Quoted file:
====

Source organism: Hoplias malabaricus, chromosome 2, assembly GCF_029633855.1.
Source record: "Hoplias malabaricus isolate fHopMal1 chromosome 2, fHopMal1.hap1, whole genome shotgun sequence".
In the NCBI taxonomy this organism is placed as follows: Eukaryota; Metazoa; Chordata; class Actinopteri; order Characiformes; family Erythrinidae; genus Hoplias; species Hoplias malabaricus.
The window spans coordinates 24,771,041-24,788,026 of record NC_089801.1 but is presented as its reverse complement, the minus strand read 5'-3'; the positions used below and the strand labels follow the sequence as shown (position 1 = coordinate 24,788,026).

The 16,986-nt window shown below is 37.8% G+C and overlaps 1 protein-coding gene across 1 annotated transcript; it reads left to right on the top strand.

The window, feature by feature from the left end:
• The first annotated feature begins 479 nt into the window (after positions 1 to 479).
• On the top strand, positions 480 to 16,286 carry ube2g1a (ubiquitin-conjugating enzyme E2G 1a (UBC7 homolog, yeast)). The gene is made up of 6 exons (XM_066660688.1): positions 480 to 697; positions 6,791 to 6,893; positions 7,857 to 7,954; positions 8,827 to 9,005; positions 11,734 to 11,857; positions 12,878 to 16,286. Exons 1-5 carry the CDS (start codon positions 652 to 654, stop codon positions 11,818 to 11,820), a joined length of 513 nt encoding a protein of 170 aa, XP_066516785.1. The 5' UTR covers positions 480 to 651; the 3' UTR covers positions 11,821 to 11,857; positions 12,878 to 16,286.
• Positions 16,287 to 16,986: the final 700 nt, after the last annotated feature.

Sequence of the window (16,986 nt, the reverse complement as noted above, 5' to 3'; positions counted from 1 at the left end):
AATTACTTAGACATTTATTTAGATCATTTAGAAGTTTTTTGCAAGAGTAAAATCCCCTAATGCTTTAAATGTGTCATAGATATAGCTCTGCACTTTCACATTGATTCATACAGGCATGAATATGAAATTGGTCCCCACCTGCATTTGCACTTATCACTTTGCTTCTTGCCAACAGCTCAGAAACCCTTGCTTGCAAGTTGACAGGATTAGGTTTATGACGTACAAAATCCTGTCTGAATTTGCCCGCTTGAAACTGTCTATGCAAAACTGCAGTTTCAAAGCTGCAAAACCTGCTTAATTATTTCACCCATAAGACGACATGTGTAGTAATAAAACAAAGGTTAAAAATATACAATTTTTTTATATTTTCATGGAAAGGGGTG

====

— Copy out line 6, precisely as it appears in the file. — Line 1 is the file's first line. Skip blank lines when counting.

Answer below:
The window, feature by feature from the left end: